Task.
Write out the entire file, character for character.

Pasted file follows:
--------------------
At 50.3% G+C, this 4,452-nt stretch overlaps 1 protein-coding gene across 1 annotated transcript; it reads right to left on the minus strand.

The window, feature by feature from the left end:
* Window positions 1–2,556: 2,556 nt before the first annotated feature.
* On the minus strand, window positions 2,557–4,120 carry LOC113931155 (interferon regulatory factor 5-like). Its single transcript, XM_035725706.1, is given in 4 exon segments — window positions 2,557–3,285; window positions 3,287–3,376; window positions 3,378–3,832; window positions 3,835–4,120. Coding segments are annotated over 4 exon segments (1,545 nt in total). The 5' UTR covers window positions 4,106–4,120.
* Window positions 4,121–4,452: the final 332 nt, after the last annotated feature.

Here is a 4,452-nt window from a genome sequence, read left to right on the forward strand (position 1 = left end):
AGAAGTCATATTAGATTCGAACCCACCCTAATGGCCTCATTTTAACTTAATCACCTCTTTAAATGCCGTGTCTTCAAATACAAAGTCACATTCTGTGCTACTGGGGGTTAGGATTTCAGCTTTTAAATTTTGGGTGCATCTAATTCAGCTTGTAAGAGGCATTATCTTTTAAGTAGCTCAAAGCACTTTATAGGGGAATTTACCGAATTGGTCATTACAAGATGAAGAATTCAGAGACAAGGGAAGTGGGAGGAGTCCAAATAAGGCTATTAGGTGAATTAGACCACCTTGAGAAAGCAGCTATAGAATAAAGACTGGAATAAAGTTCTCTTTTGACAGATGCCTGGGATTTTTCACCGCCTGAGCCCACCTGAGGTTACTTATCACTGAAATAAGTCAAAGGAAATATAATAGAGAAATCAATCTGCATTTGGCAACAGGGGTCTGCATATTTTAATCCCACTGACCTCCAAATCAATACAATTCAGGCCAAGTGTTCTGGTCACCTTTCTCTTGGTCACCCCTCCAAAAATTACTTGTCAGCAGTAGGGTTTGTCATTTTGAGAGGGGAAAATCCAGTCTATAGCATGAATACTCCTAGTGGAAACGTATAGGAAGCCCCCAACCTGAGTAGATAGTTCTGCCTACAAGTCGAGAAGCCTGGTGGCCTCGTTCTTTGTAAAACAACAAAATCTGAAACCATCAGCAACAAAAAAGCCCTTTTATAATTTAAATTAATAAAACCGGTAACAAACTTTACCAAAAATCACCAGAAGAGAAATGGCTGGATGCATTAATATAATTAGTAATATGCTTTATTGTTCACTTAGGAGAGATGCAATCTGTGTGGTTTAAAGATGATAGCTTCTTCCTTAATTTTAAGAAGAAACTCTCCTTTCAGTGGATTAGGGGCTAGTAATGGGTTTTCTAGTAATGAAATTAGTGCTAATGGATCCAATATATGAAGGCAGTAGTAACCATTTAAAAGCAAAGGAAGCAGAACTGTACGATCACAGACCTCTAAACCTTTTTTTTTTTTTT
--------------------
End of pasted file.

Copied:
At 50.3% G+C, this 4,452-nt stretch overlaps 1 protein-coding gene across 1 annotated transcript; it reads right to left on the minus strand.

The window, feature by feature from the left end:
* Window positions 1–2,556: 2,556 nt before the first annotated feature.
* On the minus strand, window positions 2,557–4,120 carry LOC113931155 (interferon regulatory factor 5-like). Its single transcript, XM_035725706.1, is given in 4 exon segments — window positions 2,557–3,285; window positions 3,287–3,376; window positions 3,378–3,832; window positions 3,835–4,120. Coding segments are annotated over 4 exon segments (1,545 nt in total). The 5' UTR covers window positions 4,106–4,120.
* Window positions 4,121–4,452: the final 332 nt, after the last annotated feature.

Here is a 4,452-nt window from a genome sequence, read left to right on the forward strand (position 1 = left end):
AGAAGTCATATTAGATTCGAACCCACCCTAATGGCCTCATTTTAACTTAATCACCTCTTTAAATGCCGTGTCTTCAAATACAAAGTCACATTCTGTGCTACTGGGGGTTAGGATTTCAGCTTTTAAATTTTGGGTGCATCTAATTCAGCTTGTAAGAGGCATTATCTTTTAAGTAGCTCAAAGCACTTTATAGGGGAATTTACCGAATTGGTCATTACAAGATGAAGAATTCAGAGACAAGGGAAGTGGGAGGAGTCCAAATAAGGCTATTAGGTGAATTAGACCACCTTGAGAAAGCAGCTATAGAATAAAGACTGGAATAAAGTTCTCTTTTGACAGATGCCTGGGATTTTTCACCGCCTGAGCCCACCTGAGGTTACTTATCACTGAAATAAGTCAAAGGAAATATAATAGAGAAATCAATCTGCATTTGGCAACAGGGGTCTGCATATTTTAATCCCACTGACCTCCAAATCAATACAATTCAGGCCAAGTGTTCTGGTCACCTTTCTCTTGGTCACCCCTCCAAAAATTACTTGTCAGCAGTAGGGTTTGTCATTTTGAGAGGGGAAAATCCAGTCTATAGCATGAATACTCCTAGTGGAAACGTATAGGAAGCCCCCAACCTGAGTAGATAGTTCTGCCTACAAGTCGAGAAGCCTGGTGGCCTCGTTCTTTGTAAAACAACAAAATCTGAAACCATCAGCAACAAAAAAGCCCTTTTATAATTTAAATTAATAAAACCGGTAACAAACTTTACCAAAAATCACCAGAAGAGAAATGGCTGGATGCATTAATATAATTAGTAATATGCTTTATTGTTCACTTAGGAGAGATGCAATCTGTGTGGTTTAAAGATGATAGCTTCTTCCTTAATTTTAAGAAGAAACTCTCCTTTCAGTGGATTAGGGGCTAGTAATGGGTTTTCTAGTAATGAAATTAGTGCTAATGGATCCAATATATGAAGGCAGTAGTAACCATTTAAAAGCAAAGGAAGCAGAACTGTACGATCACAGACCTCTAAACCTTTTTTTTTTTTTT